Holden v. Astrue

Filing 29

ORDER granting 24 Motion for Attorney Fees. Plaintiff is awarded $3,399.00 in attorney's fees and costs pursuant to Equal Access to Justice Act, 28 U.S.C. § 2412. Signed by Judge David G Campbell on 6/6/13. (LAD)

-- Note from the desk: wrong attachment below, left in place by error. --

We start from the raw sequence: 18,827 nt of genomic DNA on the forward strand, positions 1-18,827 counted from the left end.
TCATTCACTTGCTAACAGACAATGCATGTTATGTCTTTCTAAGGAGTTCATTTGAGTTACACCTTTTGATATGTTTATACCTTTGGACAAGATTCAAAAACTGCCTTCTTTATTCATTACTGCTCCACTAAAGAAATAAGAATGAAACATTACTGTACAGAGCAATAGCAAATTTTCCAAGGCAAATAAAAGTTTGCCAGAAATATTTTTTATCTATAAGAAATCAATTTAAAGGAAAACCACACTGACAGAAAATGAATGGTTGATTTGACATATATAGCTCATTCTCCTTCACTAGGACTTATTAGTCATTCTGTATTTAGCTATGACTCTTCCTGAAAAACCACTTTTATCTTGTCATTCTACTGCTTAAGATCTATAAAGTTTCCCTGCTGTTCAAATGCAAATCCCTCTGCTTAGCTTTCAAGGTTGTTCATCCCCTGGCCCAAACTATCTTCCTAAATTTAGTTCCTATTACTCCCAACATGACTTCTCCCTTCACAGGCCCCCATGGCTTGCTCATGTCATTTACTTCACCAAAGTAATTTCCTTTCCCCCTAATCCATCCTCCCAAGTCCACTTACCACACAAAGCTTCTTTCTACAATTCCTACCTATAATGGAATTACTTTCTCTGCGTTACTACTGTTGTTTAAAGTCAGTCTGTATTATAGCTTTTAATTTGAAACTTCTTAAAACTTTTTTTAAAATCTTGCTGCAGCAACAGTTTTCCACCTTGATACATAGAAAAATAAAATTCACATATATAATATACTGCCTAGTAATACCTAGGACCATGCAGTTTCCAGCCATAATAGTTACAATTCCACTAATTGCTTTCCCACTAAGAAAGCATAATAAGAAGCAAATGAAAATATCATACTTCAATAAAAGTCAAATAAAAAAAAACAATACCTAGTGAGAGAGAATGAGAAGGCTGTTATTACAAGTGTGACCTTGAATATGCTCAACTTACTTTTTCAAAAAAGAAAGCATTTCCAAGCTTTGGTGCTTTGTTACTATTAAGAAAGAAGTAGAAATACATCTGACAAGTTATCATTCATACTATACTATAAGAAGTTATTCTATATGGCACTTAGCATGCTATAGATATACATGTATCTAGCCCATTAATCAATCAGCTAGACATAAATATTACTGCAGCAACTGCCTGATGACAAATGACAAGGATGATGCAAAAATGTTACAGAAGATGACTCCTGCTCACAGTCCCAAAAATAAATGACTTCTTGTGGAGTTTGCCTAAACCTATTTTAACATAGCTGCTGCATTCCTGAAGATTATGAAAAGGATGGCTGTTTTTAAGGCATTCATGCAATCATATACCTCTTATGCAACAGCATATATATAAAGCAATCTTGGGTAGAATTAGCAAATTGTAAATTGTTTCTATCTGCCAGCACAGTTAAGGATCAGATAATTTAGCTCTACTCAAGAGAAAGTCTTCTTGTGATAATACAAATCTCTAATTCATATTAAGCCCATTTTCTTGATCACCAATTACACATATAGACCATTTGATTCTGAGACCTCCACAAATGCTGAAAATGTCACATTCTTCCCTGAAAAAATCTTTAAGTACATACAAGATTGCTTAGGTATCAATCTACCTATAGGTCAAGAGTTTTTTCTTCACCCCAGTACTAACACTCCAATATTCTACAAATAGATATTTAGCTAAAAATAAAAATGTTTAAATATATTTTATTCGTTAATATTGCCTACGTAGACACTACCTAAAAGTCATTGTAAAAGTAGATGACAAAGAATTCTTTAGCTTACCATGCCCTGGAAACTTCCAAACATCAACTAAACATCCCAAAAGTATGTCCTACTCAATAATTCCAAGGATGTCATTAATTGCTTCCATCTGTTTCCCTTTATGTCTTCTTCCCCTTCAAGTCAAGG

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    1 WO 2 3 4 5 6 IN THE UNITED STATES DISTRICT COURT 7 FOR THE DISTRICT OF ARIZONA 8 9 Garland Scott Holden, No. CV-11-01726-PHX-DGC Plaintiff, 10 ORDER 11 v. 12 Carolyn Colvin, Acting Commissioner, Social Security Administration, 13 Defendant. 14 15 Plaintiff has filed a timely motion for attorney’s fees pursuant to the Equal Access 16 to Justice Act (“EAJA”), 28 U.S.C. § 2412. Docs. 24-25. A response and reply have 17 been filed. Docs. 27-28. The Court will grant the motion. 18 I. Background. 19 An administrative law judge (“ALJ”) denied Plaintiff’s application for social 20 security benefits, finding that Plaintiff was not disabled within the meaning of the Social 21 Security Act. Doc. 22 at 1. That decision became Defendant’s final decision when the 22 Appeals Council denied review. Id. Plaintiff then brought an action for judicial review 23 pursuant to 42 U.S.C. § 405(g). The Court ruled in favor of Plaintiff and remanded the 24 case to Defendant for further proceedings. Doc. 22 at 13. 25 II. Analysis. 26 “The EAJA creates a presumption that fees will be awarded to prevailing parties.” 27 Flores v. Shalala, 49 F.3d 562, 567 (9th Cir. 1995). Plaintiff is a prevailing party 28 because this matter was remanded pursuant to sentence four of the Social Security Act,     1 42 U.S.C. § 405(g). See Doc. 22 at 13; Gutierrez v. Barnhart, 274 F.3d 1255, 1257 (9th 2 Cir. 2001) (“An applicant for disability benefits becomes a prevailing party for purposes 3 of the EAJA if the denial of her benefits is reversed and remanded regardless of whether 4 disability benefits ultimately are awarded.”); Flores, 49 F.3d at 567 (“If the district court 5 enters judgment reversing and remanding under sentence four, then the claimant must 6 apply for fees within 30 days of the date the judgment becomes final.”). The Court 7 should award reasonable attorney’s fees and costs under the EAJA unless Defendant 8 shows that its position in the case was “substantially justified or that special 9 circumstances make an award unjust.” 28 U.S.C. § 2412(d)(1)(A); see Gutierrez, 10 274 F.3d at 1258. 11 A. 12 Defendant argues that an award of attorney’s fees should be denied because her 13 position was substantially justified. Doc. 27 at 1. The Court disagrees. Under the EAJA, 14 “substantial justification” means that “‘the government’s position must have a reasonable 15 basis in law and fact.’” Shafer v. Astrue, 518 F.3d 1067, 1071 (9th Cir. 2008) (quoting 16 Corbin v. Apfel, 149 F.3d 1051, 1052 (9th Cir. 1998)). “Where, as here, the ALJ’s 17 decision was reversed on the basis of procedural errors, the question is not whether 18 [Defendant’s] position as to the merits of [Plaintiff’s] disability claim was substantially 19 justified. Rather, the relevant question is whether [Defendant’s] decision to defend on 20 appeal the procedural errors committed by the ALJ was substantially justified.” Id. 21 (emphasis in original). Was Defendant’s Position Substantially Justified? 22 Defending “basic and fundamental errors” is not substantially justified. Shafer, 23 518 F.3d at 1071-72 (holding that it was legal error to discredit Claimant’s testimony 24 without giving clear and convincing reasons, and that the Commissioner was not 25 substantially justified in defending it). A reviewing court should not have to speculate as 26 to the reasons the ALJ rejected the claimant’s allegations. Corbin v. Apfel, 149 F.3d at 27 1052 (holding Commissioner was not substantially justified in defending an ALJ’s 28 decision in which he rejected Claimant’s subjective testimony without specific findings). ‐ 2 ‐      1 Defense of the ALJ’s decision in this matter was not substantially justified. The 2 ALJ committed the same error as those in Shafer and Corbin. The ALJ dismissed 3 Plaintiff’s testimony, reasoning only that: “Claimant’s statements concerning the 4 intensity, persistence, and limiting effects of these symptoms are not credible to the 5 extent they are inconsistent with the above residual functional capacity assessment.” 6 Doc. 22 at 12. The ALJ committed legal error because he “did not identify the evidence 7 on which he was relying, did not give specific, clear, and convincing reasons for his 8 determination, and made no specific findings.” Id. Just as the Commissioner was not 9 substantially justified in defending the errors in Shafer and Corbin, Defendant was not 10 substantially justified in defending this case. 11 B. Is the Amount if the Requested Fee Award Reasonable? 12 Plaintiff’s counsel has filed a motion for an award of attorney’s fees pursuant to 13 the EAJA. Counsel submitted an itemized statement that shows he worked 17.5 hours on 14 the case, plus one hour for a reply in support of the motion. Having reviewed counsel’s 15 statement and having considered the fee award factors, see Hensley v. Eckerhart, 461 16 U.S. 424, 429-30 (1983) the Court finds that the total of 18.5 hours is not excessive. The 17 Court will grant Plaintiff’s motion and award $3,399.00 in attorney’s fees. 18 IT IS ORDERED: 19 1. Plaintiffs motion for attorney fees (Doc. 24) is granted. 20 2. Plaintiff is awarded $3,399.00 in attorney’s fees and costs pursuant to 21 22 Equal Access to Justice Act, 28 U.S.C. § 2412. Dated this 6th day of June, 2013. 23 24 25 26 27 28 ‐ 3 ‐ 

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